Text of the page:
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Presenting an alternative view of where educational reform must begin, the contributors contend that we must begin with rethinking the nature of learning and with newer knowledge about how students learn. Only then can the conditions that support the type of learning that will create productive citizens for the 21st century be considered. The book begins with the need to redefine learning by increasing awareness of the relationship between how students learn and efforts to improve schools. The next seven chapters present examples of classroom research to provide a glimpse of what happens when teachers implement newer views of learning based on how students actively construct knowledge in meaningful and multi-connected networks. These examples serve to provide clues about what learning may look like in classrooms with these goals and to raise questions about factors that support and/or constrain teachers in providing opportunities for students to extend understanding to solve complex problems.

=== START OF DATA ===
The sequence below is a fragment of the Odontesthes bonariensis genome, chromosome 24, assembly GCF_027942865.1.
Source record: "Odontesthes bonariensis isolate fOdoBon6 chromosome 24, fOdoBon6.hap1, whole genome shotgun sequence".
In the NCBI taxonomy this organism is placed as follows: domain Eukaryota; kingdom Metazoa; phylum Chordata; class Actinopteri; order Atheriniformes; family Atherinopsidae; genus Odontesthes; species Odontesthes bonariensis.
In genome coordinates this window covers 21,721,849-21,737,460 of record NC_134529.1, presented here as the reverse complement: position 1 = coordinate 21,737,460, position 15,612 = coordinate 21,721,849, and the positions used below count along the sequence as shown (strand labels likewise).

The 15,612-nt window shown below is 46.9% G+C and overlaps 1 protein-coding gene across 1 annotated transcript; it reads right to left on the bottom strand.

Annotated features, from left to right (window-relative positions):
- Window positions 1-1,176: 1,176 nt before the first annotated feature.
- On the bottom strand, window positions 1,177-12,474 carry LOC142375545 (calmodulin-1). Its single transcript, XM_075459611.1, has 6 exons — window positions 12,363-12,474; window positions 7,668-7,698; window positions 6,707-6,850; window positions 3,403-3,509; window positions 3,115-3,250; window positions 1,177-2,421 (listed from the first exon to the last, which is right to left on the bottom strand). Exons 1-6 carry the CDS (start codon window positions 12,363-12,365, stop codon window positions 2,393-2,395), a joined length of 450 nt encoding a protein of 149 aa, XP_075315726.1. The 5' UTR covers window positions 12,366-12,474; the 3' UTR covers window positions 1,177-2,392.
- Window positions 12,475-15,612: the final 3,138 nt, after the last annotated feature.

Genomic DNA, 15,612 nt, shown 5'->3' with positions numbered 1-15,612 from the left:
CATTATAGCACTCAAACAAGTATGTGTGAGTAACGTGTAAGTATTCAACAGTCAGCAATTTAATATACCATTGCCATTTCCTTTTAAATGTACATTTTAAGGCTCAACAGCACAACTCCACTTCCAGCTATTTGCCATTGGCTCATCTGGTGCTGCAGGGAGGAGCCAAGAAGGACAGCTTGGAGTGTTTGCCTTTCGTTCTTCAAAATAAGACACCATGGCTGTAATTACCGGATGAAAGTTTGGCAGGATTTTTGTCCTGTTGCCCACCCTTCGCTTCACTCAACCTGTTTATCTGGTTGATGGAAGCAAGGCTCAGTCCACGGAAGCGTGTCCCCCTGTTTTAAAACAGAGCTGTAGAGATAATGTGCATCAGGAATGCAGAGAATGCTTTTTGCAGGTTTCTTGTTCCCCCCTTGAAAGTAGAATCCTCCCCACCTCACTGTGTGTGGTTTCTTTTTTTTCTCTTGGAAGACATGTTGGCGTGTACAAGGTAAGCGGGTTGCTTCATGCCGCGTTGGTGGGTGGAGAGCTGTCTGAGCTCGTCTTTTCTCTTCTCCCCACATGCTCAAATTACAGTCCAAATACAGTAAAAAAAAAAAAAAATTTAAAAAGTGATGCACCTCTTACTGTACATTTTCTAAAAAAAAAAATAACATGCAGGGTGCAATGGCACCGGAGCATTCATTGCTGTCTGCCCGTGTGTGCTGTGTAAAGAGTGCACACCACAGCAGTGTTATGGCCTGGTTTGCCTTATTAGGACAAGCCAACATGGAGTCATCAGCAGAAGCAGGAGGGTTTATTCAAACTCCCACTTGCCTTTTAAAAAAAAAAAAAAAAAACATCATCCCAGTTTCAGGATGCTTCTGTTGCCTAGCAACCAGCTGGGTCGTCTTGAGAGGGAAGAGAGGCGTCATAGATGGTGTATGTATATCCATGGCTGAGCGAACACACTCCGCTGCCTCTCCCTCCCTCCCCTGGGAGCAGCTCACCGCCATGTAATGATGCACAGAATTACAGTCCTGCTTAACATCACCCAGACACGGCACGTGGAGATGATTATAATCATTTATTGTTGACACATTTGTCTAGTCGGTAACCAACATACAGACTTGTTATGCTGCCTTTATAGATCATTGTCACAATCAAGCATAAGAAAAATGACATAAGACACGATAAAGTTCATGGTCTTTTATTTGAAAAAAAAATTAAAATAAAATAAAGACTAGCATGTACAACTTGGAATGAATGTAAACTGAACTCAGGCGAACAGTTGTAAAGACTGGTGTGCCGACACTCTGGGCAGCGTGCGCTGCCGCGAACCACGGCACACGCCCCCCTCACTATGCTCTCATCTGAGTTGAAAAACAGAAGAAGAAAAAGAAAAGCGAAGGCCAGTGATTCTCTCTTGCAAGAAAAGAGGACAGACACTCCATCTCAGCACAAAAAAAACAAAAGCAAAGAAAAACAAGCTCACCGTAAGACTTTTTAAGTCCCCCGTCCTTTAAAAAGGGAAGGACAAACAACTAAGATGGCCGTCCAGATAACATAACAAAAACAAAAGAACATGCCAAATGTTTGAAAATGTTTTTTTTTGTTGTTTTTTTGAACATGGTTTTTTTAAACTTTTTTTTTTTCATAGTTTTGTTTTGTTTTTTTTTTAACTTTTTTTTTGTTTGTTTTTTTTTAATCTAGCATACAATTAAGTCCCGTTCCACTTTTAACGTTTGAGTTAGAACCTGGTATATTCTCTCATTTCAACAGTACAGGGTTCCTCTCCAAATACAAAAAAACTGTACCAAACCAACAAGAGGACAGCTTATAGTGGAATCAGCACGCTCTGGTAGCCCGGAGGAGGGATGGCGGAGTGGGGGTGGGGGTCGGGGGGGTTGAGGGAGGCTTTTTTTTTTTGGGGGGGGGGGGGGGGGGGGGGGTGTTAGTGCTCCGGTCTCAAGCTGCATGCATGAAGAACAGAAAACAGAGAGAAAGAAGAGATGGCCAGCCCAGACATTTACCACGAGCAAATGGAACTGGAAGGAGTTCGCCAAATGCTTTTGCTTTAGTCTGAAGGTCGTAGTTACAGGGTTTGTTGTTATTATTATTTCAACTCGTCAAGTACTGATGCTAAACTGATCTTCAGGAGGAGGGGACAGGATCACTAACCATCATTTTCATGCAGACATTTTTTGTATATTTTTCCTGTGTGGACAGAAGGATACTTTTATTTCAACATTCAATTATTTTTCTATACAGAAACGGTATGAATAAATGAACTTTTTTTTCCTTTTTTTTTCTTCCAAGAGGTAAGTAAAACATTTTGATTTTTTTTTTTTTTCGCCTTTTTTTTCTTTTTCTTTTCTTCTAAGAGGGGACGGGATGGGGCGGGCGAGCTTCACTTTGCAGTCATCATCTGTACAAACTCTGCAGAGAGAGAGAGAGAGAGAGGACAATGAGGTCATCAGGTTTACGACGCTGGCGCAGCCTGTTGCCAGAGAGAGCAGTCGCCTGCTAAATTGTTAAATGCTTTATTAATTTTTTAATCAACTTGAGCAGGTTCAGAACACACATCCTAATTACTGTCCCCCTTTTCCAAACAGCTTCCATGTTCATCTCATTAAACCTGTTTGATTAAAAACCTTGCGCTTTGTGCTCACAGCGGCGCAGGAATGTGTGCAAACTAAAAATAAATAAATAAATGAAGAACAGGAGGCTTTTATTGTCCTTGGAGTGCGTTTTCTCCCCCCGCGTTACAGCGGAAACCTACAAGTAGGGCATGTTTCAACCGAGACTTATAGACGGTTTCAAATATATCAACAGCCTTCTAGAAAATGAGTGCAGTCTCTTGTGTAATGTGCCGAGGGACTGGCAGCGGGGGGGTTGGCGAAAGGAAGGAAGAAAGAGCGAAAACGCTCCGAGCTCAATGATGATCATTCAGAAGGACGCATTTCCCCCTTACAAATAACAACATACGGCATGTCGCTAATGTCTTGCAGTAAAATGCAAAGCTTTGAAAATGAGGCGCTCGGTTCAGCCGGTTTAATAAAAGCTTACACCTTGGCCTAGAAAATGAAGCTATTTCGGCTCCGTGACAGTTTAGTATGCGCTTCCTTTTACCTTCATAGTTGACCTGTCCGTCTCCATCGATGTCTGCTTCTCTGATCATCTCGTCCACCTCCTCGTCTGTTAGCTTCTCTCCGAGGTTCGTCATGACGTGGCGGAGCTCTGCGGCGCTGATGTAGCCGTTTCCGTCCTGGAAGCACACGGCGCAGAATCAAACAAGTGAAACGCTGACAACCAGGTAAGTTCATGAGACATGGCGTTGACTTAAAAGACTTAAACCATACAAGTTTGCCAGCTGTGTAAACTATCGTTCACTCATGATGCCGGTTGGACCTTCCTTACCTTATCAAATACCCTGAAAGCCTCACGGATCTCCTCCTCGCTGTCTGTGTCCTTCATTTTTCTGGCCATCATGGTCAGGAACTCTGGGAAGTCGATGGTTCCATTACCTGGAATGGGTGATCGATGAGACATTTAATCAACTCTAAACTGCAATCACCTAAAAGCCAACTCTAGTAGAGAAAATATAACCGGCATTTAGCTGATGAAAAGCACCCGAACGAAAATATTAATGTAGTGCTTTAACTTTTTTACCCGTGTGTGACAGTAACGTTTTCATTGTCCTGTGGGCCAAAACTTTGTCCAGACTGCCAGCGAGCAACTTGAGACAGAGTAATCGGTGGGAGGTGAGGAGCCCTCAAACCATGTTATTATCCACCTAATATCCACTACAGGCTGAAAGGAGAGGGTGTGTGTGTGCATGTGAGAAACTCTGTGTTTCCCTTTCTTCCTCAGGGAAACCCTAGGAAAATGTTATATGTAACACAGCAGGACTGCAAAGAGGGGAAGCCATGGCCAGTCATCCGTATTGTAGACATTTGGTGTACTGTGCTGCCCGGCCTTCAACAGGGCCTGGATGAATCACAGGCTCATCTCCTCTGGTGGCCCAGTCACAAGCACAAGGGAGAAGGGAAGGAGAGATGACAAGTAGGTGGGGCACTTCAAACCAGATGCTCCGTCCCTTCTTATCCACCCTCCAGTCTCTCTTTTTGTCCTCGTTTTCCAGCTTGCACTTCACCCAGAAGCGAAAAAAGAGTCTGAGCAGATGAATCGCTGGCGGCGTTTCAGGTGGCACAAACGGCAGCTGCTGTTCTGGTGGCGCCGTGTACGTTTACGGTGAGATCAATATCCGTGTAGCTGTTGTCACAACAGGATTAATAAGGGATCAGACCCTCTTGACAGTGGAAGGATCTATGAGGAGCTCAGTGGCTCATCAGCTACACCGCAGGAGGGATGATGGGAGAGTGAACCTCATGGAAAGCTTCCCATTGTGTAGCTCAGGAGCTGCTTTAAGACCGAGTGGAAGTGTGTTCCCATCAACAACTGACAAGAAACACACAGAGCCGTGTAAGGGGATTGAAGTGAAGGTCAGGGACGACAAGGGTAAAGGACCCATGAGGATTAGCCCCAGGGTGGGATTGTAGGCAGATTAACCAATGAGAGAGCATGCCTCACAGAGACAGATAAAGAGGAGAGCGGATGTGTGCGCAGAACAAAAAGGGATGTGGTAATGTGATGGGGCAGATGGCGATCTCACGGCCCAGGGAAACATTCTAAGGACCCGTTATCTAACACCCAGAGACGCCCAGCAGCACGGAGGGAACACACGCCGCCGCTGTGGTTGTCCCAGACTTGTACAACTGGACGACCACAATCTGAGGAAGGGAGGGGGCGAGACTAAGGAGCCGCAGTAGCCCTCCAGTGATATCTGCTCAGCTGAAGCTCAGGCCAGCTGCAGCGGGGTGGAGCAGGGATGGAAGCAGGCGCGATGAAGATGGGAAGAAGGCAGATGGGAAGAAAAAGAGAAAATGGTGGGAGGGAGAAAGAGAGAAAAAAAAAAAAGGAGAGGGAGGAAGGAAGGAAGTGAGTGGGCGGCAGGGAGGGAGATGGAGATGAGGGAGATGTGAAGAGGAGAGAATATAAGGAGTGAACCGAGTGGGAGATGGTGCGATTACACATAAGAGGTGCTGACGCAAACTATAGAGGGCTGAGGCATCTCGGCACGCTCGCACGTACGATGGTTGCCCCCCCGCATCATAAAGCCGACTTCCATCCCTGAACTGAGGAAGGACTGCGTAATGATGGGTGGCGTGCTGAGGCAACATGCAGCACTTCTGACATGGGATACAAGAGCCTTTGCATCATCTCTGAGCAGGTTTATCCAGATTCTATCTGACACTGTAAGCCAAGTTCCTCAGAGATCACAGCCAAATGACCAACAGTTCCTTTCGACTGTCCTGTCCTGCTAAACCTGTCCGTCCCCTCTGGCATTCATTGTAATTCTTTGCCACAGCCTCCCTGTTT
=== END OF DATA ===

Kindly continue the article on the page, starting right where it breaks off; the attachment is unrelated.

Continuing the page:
|Edition description:||New Edition|
|Product dimensions:||6.14(w) x 9.21(h) x 0.72(d)|
Table of Contents
Seeing, Redefining, and Support Student Learning. Learning for What Purpose?
Questions When Viewing Classroom Learning from a Sociocultural Curriculum Perspective
Learning in Classroom Settings: Making or Breaking a Culture
Locating Learning in the Times and Spaces of Teaching
Constructing Literacy in Classrooms: Literate Action as Social Accomplishment
Revising Their Thinking: Keisha Coleman and her Third-Grade Mathematics Class
Change in Learning Mathematics: Change in Teaching Mathematics
Translating Motivation into Thoughtfulness
Assessment in the Context of Schools and School Change
Organizational Design and Teaching for Student Learning
Beginning with The Classroom
Implications for Redesigning Schools